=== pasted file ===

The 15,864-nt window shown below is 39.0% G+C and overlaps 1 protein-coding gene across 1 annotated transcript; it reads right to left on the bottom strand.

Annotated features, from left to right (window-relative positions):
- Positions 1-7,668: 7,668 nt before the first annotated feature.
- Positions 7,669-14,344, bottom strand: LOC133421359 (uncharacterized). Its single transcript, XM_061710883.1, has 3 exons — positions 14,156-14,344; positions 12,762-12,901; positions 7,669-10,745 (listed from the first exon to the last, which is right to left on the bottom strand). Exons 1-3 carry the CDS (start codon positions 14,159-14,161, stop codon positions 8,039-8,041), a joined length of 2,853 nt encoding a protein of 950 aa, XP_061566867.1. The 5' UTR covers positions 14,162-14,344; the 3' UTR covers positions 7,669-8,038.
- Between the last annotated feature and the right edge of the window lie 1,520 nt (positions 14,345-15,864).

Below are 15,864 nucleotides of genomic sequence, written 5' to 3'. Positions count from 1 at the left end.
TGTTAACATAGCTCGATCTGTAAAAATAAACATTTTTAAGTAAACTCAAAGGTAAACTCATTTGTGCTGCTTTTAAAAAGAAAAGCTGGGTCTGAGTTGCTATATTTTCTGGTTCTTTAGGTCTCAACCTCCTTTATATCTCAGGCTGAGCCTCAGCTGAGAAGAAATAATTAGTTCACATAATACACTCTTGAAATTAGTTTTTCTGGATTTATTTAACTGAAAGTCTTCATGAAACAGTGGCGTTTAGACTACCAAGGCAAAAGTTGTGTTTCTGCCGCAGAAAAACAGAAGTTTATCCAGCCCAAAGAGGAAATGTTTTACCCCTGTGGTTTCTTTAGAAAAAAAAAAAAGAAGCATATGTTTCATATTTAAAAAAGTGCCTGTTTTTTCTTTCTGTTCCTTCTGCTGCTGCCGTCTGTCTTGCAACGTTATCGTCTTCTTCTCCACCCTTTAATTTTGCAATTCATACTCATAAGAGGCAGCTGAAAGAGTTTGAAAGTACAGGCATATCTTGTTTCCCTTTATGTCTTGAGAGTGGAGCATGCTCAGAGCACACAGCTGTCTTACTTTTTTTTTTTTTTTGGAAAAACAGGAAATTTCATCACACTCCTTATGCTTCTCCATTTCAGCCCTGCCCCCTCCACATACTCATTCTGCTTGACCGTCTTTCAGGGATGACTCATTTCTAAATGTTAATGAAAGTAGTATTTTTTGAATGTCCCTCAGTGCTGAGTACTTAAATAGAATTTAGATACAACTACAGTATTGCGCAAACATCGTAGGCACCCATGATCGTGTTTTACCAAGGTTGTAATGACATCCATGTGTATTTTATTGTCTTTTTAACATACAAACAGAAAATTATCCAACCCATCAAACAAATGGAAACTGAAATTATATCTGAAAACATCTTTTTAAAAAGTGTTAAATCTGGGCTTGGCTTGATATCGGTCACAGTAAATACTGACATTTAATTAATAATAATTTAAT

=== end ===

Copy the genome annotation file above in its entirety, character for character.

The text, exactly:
The 15,864-nt window shown below is 39.0% G+C and overlaps 1 protein-coding gene across 1 annotated transcript; it reads right to left on the bottom strand.

Annotated features, from left to right (window-relative positions):
- Positions 1-7,668: 7,668 nt before the first annotated feature.
- Positions 7,669-14,344, bottom strand: LOC133421359 (uncharacterized). Its single transcript, XM_061710883.1, has 3 exons — positions 14,156-14,344; positions 12,762-12,901; positions 7,669-10,745 (listed from the first exon to the last, which is right to left on the bottom strand). Exons 1-3 carry the CDS (start codon positions 14,159-14,161, stop codon positions 8,039-8,041), a joined length of 2,853 nt encoding a protein of 950 aa, XP_061566867.1. The 5' UTR covers positions 14,162-14,344; the 3' UTR covers positions 7,669-8,038.
- Between the last annotated feature and the right edge of the window lie 1,520 nt (positions 14,345-15,864).

Below are 15,864 nucleotides of genomic sequence, written 5' to 3'. Positions count from 1 at the left end.
TGTTAACATAGCTCGATCTGTAAAAATAAACATTTTTAAGTAAACTCAAAGGTAAACTCATTTGTGCTGCTTTTAAAAAGAAAAGCTGGGTCTGAGTTGCTATATTTTCTGGTTCTTTAGGTCTCAACCTCCTTTATATCTCAGGCTGAGCCTCAGCTGAGAAGAAATAATTAGTTCACATAATACACTCTTGAAATTAGTTTTTCTGGATTTATTTAACTGAAAGTCTTCATGAAACAGTGGCGTTTAGACTACCAAGGCAAAAGTTGTGTTTCTGCCGCAGAAAAACAGAAGTTTATCCAGCCCAAAGAGGAAATGTTTTACCCCTGTGGTTTCTTTAGAAAAAAAAAAAAGAAGCATATGTTTCATATTTAAAAAAGTGCCTGTTTTTTCTTTCTGTTCCTTCTGCTGCTGCCGTCTGTCTTGCAACGTTATCGTCTTCTTCTCCACCCTTTAATTTTGCAATTCATACTCATAAGAGGCAGCTGAAAGAGTTTGAAAGTACAGGCATATCTTGTTTCCCTTTATGTCTTGAGAGTGGAGCATGCTCAGAGCACACAGCTGTCTTACTTTTTTTTTTTTTTTGGAAAAACAGGAAATTTCATCACACTCCTTATGCTTCTCCATTTCAGCCCTGCCCCCTCCACATACTCATTCTGCTTGACCGTCTTTCAGGGATGACTCATTTCTAAATGTTAATGAAAGTAGTATTTTTTGAATGTCCCTCAGTGCTGAGTACTTAAATAGAATTTAGATACAACTACAGTATTGCGCAAACATCGTAGGCACCCATGATCGTGTTTTACCAAGGTTGTAATGACATCCATGTGTATTTTATTGTCTTTTTAACATACAAACAGAAAATTATCCAACCCATCAAACAAATGGAAACTGAAATTATATCTGAAAACATCTTTTTAAAAAGTGTTAAATCTGGGCTTGGCTTGATATCGGTCACAGTAAATACTGACATTTAATTAATAATAATTTAAT